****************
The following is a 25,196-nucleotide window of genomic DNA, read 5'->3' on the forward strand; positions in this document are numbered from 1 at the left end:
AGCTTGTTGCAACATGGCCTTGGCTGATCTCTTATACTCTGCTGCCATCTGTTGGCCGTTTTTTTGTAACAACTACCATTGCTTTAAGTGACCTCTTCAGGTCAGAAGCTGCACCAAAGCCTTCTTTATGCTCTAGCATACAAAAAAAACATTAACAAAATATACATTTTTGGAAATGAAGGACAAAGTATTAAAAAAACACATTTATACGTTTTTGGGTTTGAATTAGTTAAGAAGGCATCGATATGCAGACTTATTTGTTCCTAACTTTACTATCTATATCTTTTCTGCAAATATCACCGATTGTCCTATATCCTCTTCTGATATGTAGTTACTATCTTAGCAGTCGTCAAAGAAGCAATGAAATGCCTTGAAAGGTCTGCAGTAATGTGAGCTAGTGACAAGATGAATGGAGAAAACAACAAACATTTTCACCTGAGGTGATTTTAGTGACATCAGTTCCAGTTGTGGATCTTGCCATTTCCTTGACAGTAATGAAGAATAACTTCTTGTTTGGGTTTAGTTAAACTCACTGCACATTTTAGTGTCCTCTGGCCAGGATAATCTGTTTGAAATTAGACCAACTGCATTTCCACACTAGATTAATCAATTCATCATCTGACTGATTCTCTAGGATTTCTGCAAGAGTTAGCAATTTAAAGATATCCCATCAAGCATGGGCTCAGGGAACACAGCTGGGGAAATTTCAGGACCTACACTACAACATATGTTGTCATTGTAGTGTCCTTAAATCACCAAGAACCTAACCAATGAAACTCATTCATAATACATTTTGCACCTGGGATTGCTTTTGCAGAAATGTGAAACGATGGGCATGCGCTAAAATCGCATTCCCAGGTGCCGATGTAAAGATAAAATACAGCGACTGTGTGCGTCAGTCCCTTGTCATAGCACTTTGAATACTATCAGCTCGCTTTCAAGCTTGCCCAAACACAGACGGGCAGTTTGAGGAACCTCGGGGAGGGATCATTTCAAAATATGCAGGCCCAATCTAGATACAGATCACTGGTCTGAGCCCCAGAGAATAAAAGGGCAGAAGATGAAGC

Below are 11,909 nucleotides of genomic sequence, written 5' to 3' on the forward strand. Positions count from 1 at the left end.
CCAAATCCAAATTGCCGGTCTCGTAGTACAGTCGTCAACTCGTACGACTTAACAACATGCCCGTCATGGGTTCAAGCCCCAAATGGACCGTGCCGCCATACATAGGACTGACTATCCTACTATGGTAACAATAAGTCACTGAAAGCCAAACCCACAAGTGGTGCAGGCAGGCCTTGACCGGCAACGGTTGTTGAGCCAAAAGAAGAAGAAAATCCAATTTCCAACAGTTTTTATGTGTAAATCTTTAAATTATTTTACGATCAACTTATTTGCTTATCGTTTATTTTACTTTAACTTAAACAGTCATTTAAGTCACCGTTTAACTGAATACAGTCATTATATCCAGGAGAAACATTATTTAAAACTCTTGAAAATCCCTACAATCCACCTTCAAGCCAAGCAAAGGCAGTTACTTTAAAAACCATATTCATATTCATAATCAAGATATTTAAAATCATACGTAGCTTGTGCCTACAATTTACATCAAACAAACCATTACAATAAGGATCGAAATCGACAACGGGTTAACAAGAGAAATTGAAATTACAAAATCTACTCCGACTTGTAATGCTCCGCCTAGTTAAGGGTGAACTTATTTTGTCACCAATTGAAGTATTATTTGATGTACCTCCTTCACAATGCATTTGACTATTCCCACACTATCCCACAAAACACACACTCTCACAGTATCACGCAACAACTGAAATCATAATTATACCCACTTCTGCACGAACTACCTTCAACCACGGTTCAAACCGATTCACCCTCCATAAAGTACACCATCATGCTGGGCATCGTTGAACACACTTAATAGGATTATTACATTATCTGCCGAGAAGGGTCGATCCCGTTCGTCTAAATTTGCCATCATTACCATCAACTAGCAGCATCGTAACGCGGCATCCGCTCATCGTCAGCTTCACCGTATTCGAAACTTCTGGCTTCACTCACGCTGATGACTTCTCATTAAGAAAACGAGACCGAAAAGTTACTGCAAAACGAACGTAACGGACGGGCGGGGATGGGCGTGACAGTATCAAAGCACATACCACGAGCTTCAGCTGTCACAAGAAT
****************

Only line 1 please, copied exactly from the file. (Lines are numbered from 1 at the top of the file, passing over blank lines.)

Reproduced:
The following is a 25,196-nucleotide window of genomic DNA, read 5'->3' on the forward strand; positions in this document are numbered from 1 at the left end: